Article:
Risk, returns & timeframes illustration
5 min read
July 25, 2023
by
Amanda Broughton

What are bonds?

Prepare to be stirred, and shaken as we cover a definition that’s all (asset)class, ‘what are bonds?’ A staple of many long-term investment portfolios, and often mentioned alongside risk, we’ll help you to understand why bonds are popular with investors, and how bonds work.
What are bonds investing
5 min read
July 25, 2023
by
Amanda Broughton

What are bonds?

Prepare to be stirred, and shaken as we cover a definition that’s all (asset)class, ‘what are bonds?’ A staple of many long-term investment portfolios, and often mentioned alongside risk, we’ll help you to understand why bonds are popular with investors, and how bonds work.
5 min read
July 25, 2023
by
Amanda Broughton

What are bonds?

Prepare to be stirred, and shaken as we cover a definition that’s all (asset)class, ‘what are bonds?’ A staple of many long-term investment portfolios, and often mentioned alongside risk, we’ll help you to understand why bonds are popular with investors, and how bonds work.
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Many investment portfolios often include a portion of bonds, which aim to help balance out risk over time. If you have Kiwisaver, it’s likely that you’re already investing in bonds. So what are bonds, and why do people invest in them?

What are Bonds?

Bonds are a type of asset class. A bond is a loan to a borrower that pays investors a specific percentage return over a specific time frame.

When you buy bonds, you are loaning your money to a government or company (a bond issuer) for a specific amount of time that they will use for a specific purpose, such as raising money or funding operations. Bonds are also referred to as ‘fixed income instruments’. In return for your investment/loan, the bond issuer agrees to pay you a fixed amount of interest over a set period of time.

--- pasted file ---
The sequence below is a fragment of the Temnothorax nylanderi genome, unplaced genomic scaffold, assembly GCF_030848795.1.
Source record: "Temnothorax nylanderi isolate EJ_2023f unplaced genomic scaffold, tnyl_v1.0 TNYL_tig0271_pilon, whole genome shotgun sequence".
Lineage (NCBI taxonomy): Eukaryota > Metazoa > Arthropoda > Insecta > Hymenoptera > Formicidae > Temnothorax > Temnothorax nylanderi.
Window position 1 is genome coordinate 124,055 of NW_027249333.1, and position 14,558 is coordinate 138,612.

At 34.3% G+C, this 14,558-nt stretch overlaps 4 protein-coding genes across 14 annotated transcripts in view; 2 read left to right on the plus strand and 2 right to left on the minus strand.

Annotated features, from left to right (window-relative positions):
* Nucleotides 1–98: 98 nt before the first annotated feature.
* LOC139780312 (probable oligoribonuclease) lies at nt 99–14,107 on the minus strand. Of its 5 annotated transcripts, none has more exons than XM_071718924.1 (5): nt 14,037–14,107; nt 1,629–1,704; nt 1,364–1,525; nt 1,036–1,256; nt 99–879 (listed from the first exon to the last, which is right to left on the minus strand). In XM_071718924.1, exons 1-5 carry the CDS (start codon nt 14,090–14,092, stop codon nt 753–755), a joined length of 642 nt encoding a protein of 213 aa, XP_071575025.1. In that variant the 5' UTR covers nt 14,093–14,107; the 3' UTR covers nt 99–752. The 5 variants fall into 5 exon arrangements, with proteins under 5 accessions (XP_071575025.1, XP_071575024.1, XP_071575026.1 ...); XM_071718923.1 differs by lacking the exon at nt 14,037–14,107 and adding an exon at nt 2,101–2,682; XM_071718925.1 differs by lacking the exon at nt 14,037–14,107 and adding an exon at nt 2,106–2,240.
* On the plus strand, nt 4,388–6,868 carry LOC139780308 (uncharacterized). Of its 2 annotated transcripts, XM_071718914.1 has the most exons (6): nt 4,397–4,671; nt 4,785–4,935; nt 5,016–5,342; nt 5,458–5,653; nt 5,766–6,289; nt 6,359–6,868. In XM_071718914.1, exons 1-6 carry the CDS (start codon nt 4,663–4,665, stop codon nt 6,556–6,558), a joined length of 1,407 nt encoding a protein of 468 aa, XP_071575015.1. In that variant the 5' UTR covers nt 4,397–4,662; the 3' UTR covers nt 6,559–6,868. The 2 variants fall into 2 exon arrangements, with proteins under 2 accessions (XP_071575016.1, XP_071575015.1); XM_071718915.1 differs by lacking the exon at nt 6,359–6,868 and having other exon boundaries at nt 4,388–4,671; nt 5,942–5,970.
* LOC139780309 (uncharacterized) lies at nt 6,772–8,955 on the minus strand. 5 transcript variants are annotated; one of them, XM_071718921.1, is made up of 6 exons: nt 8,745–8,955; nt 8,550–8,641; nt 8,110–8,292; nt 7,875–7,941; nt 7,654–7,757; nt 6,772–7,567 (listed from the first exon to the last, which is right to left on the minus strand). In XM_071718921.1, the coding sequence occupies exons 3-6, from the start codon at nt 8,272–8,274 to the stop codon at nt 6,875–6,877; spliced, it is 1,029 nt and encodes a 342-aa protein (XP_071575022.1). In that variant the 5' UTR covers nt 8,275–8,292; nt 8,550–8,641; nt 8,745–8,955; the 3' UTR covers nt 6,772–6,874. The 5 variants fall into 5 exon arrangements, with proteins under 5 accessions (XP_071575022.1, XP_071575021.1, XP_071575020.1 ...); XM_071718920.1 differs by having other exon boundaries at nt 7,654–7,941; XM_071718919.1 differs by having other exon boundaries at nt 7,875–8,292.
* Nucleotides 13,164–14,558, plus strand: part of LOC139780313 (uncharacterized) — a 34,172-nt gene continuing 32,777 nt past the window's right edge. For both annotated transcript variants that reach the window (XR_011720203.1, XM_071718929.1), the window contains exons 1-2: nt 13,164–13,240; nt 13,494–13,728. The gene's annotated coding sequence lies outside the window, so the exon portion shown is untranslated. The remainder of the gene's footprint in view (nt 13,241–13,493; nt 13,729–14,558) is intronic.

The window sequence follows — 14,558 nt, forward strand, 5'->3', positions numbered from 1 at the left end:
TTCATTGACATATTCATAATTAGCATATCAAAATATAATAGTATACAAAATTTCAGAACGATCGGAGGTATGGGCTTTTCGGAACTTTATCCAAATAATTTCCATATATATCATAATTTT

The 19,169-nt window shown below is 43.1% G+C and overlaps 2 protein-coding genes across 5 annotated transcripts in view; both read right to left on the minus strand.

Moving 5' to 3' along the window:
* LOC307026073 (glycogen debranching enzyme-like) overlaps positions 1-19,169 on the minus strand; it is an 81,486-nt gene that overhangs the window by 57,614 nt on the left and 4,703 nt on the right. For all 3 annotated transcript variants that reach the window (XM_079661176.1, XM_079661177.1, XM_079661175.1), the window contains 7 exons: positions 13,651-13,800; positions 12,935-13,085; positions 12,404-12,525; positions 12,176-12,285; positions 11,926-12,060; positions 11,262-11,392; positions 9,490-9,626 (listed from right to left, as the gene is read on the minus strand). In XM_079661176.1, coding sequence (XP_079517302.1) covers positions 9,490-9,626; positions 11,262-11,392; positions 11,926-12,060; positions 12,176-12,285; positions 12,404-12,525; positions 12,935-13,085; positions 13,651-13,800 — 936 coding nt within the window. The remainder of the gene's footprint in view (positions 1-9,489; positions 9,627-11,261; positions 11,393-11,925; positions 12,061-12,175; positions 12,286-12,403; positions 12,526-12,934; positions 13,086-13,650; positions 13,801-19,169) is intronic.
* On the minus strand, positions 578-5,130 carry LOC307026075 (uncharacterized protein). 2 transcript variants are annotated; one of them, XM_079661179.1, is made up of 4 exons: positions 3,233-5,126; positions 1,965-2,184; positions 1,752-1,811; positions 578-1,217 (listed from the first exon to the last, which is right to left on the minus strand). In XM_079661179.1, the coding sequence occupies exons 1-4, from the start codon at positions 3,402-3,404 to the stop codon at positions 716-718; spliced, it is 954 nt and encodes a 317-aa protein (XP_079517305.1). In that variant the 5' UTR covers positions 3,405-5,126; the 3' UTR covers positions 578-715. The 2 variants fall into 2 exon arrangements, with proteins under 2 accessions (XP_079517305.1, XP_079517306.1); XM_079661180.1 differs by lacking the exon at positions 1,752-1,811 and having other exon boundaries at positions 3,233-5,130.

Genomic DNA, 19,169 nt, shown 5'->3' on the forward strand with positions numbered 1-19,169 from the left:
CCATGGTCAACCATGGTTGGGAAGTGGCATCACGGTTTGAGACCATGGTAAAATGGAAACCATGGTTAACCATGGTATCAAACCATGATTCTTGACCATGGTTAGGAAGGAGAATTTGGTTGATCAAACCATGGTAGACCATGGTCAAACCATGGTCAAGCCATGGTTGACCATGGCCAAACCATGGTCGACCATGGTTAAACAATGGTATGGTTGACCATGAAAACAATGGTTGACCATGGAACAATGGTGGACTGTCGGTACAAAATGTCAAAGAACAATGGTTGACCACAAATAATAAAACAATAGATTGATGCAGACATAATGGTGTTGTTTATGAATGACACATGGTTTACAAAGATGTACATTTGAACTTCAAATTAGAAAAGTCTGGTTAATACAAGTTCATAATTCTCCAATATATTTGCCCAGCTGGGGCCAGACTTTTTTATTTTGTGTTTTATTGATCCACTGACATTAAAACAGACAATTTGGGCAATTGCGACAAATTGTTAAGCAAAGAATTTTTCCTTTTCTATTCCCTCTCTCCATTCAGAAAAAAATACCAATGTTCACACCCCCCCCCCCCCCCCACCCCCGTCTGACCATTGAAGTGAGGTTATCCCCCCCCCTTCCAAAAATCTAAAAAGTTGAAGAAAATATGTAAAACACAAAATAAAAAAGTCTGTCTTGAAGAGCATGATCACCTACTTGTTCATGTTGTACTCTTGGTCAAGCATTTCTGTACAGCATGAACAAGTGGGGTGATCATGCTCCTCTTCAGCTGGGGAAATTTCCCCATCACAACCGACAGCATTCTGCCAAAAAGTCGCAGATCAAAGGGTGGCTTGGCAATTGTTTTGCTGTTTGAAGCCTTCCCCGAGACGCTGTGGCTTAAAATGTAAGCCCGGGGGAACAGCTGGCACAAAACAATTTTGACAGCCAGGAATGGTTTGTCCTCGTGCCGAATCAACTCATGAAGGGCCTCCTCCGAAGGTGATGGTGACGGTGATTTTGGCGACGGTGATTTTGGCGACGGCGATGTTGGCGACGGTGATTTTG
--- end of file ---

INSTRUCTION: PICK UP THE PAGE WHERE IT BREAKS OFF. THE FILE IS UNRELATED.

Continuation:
How bonds work

Let’s run through an imagined scenario in which we buy something similar to a Bond. We’ll call it a Bourne. You decide that buying bonds aligns with your investment goals. You research different types of bonds, look at the bond yield and the term, Bourne is the one you’re choosing to go with.

When you buy the Bourne bond directly, you are lending money to the bond issuer, in this case to fund its new Treadstone project. The Bourne bond you have purchased has a 12 year fixed term, and you are expecting to collect interest of 4% every six months for the term of the investment until its maturity date. On the maturity date, as long as the company hasn’t collapsed, you’ll receive a fixed amount of money.

What is bond yield?

Bond yield is the annual return that an investor can expect to get each year over the term of the bond. It is calculated as a percentage of the total amount of money you have invested.

Low bond yield often indicates lower risk, and higher bond yields can be a sign of riskier investments. Bond price and yield are inversely related; if a bond’s price goes up, its bond yield goes down.

What influences bond prices?